SG: I went to spectate someone at a Tough Mudder. He was about twice my age and I was amazed at his ability to run 10 miles on a mountain with obstacles. After I saw that, I wanted to do it too but I wasn’t in shape to do it. I was strong from weight lifting but I couldn’t run. I guess it was the allure of a challenge that drew me in. I knew I should start small and work my way up to 10 miles, so I looked for shorter obstacle course races.
I found out that Spartan race has short/medium/long distances (sprint/super/beast) so I started with the sprint. I wasn’t much of a runner at the time, but the feeling of running downhill through the woods, diving into water/mud, and doing the obstacles was so primal. I felt free and careless. I felt a sense of exploration that I haven’t felt in a long time.
After the Spartan sprint I was hooked. I like to push myself to something harder every time and not run the same distance twice. I ended up doing the following:
* Spartan race sprint
* Spartan race super
* Spartan race beast
* Tough mudder
* Bone frog challenge
* Spratan race hurricane heat
* Civilian military combine
* GORUCK challenge
* Spratan race 12 hour hurricane heat (DNF)
* Spartan race ultra beast
* Spartan death race (winter)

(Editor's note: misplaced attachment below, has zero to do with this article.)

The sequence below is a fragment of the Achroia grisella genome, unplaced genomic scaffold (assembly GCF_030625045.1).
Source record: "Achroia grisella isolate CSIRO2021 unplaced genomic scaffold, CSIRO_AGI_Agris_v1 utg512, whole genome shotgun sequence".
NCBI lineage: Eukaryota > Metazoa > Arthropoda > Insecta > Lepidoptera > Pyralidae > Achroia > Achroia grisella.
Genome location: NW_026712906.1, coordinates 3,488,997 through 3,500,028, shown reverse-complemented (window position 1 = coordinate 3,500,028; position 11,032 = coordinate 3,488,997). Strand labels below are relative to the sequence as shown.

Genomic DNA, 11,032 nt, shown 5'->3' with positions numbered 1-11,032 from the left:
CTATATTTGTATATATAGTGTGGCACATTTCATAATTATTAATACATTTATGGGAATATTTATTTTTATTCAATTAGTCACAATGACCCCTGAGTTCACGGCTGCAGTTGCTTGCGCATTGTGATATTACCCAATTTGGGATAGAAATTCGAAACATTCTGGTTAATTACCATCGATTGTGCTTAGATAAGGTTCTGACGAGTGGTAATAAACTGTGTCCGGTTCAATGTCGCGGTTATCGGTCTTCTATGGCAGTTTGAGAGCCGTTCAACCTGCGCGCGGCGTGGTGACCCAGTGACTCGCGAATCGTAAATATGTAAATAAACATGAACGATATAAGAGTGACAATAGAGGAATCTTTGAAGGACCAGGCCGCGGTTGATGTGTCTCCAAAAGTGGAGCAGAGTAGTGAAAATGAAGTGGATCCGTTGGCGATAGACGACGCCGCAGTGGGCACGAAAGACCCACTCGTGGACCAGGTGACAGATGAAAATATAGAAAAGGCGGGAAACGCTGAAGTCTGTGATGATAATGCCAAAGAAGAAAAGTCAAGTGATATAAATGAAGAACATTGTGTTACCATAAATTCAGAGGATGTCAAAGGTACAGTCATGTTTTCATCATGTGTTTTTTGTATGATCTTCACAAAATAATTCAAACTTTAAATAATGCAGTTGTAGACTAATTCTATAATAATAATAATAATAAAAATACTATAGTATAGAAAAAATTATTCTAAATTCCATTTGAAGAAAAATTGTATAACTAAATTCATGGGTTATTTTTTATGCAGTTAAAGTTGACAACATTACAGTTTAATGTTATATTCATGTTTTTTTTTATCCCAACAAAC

Q:What specifically enticed you to enter the winter death race you just finished?
SG: After I did the Spartan Sprint I went home and researched OCR. I wanted to know every race and its distance, since to me, progress was greater distance instead of running the same thing faster. I read about the 24 hr+ Death Race back in 2013. I couldn’t even fathom how a race this long could be humanly possible. I wondered about the people who did these seemingly impossible things.
I was toying with the idea of doing the Death Race in 2016 to allow myself a lot of time to train. I thought I’d do the team Death Race in 2015 as it would be easier to not quit if I had to be accountable to other people. Peak races announced that 2015 would be the last year of the Death Race and there would be no team Death Race. I ended up buying a package of 2015 winter/Mexico/summer Death Race. I guess I wanted to see if I could live up to what I imagined a Death Racer is.
Q: What sort of preparation did you go through for this event?
SG: My training mostly consisted of running. I followed Bryon Powell’s 40mi to 100km on 50 mi/wk ultra marathon plan. I run 5 days a week. On the two days I don’t run I lift weights to maintain upper body strength. My running plan called for a short run on Sunday, so I would also backpack for a few hours with 30-50 lbs after I finished my run.